The 6-foot Caribbean reef shark came out of the water thrashing, and Fabian Pina Amargos and his crew quickly pulled it into the research boat. A team set to work, immobilising the shark’s mouth and tail, pouring water over it to keep it breathing and inserting a yellow plastic tag into a small hole punched in its dorsal fin. “What is its condition?” Fabian’s wife, Tamara Figueredo Martin, asked. “Excellent, the condition is excellent,” Fabian said, before the team pulled out the hook, carefully lifted the shark up and tossed it back into the ocean.
A marine biologist and director of Cuba’s Center for Coastal Ecosystem Research, Fabian has spent much of his career studying the abundance of fish and other wildlife in this archipelago 50 miles off the country’s south coast, a region so fecund it has been called the Galapagos of the Caribbean. He has a deep love for its biological riches: the lush mangrove forests, the sharks and grouper, the schools of brightly-coloured snapper, grunts and angelfish and the vibrant coral reef, largely untouched by bleaching or other assaults, a bright spot in an often depressing litany of worldwide oceanic decline.
Preserving the abundance
As a student at Havana University, Fabian took part in the first oceans survey in Jardines de la Reina (Gardens of the Queen) after the Cuban government established a 367-square-mile marine preserve here in 1996, tightly restricting tourism in the preserve and banning all fishing except for lobster, an important part of Cuba’s economy. He has completed many other studies since, demonstrating, for example, the beneficial effects of the preserve on fish populations inside and outside the marine sanctuary. And research by Fabian’s centre played a role in the government’s decision to designate a marine protected area of about 830 square miles in 2010.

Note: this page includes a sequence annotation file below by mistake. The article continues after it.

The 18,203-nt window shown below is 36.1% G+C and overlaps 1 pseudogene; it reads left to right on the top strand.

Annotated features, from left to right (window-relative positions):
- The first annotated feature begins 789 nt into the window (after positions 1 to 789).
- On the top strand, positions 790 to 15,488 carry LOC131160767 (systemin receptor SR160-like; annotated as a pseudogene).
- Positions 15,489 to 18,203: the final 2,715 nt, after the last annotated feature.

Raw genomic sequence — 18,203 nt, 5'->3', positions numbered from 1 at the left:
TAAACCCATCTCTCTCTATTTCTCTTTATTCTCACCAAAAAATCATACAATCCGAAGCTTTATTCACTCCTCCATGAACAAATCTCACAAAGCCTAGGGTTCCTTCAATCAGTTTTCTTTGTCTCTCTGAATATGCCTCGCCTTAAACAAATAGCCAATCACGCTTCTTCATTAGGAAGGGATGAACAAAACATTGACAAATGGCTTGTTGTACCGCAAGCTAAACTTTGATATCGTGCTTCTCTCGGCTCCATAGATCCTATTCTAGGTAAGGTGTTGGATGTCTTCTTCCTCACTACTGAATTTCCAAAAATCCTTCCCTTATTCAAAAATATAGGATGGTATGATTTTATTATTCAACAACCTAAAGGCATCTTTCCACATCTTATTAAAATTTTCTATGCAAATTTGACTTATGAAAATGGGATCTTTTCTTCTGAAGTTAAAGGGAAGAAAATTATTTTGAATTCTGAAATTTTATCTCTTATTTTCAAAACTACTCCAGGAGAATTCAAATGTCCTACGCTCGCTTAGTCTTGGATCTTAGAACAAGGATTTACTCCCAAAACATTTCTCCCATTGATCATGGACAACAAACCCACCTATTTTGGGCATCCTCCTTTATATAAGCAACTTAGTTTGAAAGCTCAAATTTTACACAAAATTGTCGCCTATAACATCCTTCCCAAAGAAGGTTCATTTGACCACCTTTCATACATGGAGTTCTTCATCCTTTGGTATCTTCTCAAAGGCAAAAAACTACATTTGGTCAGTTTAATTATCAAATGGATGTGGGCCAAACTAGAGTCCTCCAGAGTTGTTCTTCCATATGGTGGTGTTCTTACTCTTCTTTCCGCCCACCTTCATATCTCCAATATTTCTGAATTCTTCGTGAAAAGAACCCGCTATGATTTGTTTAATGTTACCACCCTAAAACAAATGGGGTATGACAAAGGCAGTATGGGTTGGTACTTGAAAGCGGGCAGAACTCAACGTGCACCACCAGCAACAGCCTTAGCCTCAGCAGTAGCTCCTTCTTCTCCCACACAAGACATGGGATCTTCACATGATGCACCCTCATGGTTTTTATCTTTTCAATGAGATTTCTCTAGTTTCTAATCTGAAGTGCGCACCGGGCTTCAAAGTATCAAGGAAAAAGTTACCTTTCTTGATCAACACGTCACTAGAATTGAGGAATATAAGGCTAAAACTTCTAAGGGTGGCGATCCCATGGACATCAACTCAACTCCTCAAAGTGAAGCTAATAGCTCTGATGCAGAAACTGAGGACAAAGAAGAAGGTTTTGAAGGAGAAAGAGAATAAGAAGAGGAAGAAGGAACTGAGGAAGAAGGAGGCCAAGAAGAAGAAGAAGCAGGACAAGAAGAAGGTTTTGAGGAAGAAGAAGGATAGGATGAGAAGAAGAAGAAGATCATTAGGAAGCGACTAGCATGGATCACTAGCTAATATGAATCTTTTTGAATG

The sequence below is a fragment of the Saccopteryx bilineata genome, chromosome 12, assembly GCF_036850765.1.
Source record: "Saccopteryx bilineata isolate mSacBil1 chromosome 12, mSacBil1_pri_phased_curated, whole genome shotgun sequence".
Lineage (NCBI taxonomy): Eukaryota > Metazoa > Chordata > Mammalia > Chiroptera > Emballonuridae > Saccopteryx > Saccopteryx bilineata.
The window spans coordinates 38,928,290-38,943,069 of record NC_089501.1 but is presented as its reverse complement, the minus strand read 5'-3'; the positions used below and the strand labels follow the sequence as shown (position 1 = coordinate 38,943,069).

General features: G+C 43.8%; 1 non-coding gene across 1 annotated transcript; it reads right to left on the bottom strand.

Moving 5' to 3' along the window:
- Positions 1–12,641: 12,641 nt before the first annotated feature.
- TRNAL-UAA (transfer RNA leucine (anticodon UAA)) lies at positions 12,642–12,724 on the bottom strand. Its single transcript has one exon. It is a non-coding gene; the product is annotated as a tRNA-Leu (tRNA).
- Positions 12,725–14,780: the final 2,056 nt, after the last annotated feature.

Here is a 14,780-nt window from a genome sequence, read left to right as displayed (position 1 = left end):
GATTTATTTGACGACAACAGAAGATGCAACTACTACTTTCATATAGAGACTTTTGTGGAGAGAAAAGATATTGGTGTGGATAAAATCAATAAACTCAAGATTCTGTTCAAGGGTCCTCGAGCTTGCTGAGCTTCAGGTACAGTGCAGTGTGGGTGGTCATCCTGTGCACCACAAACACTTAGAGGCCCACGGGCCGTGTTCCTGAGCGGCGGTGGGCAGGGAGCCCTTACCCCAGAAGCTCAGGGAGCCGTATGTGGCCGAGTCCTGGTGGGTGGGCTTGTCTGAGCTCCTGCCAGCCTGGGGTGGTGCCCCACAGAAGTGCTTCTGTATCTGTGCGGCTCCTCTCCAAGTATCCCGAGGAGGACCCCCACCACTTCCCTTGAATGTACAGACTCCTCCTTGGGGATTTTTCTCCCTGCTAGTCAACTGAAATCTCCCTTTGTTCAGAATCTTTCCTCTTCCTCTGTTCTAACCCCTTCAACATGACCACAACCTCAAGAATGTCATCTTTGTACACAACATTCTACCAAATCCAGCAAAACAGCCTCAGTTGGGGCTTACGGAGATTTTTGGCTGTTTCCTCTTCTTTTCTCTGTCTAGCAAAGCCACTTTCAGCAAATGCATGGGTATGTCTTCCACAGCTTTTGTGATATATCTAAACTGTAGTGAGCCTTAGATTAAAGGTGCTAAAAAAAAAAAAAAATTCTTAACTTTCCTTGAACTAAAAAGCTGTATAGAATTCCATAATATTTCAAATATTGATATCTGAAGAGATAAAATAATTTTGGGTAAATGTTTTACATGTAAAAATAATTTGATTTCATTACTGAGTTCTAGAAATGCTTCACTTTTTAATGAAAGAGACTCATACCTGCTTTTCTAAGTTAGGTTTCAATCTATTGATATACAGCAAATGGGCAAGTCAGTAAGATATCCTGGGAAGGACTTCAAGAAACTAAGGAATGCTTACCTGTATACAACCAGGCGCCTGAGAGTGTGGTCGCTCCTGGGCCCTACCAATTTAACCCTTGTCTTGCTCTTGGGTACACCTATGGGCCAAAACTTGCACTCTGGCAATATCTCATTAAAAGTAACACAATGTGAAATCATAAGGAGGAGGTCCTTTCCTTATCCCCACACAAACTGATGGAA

But Fabian still has a long list of questions he would like to pursue. For example, he is eager to learn more about the biology, travel patterns and habits of sharks and Atlantic goliath grouper here, large, highly mobile predators that are important to coral reefs and a major tourist draw. And he hopes someday to understand why the reef in Jardines de la Reina is so resilient, when other reefs around the world are dying, succumbing to overfishing, pollution, coastal development and the effects of climate change.
Conducting marine research in Cuba is not easy. The country has only two principal research vessels: the 30-foot Itajara, the boat used by the recent expedition, and another, larger boat belonging to Havana University. Travel and communication barriers often make collaborating with American scientists complicated.